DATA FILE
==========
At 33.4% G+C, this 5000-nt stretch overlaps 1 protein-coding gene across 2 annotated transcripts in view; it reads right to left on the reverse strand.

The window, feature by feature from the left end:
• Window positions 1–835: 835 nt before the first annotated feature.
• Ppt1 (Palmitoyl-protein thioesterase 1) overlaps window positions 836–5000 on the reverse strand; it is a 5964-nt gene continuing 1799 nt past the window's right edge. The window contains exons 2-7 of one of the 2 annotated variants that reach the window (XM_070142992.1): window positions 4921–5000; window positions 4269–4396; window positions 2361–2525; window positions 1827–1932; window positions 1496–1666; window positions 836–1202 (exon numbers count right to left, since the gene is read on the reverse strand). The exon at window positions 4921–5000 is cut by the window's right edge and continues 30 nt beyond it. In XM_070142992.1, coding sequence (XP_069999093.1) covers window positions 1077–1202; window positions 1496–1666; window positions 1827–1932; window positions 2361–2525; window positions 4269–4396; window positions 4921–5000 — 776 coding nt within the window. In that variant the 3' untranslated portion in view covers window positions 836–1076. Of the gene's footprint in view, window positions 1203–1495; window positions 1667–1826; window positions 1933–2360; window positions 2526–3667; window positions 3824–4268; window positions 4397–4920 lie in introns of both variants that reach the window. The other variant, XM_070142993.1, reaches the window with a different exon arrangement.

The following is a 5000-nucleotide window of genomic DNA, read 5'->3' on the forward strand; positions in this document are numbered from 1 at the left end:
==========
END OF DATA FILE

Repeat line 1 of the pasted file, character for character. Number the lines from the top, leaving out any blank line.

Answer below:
At 33.4% G+C, this 5000-nt stretch overlaps 1 protein-coding gene across 2 annotated transcripts in view; it reads right to left on the reverse strand.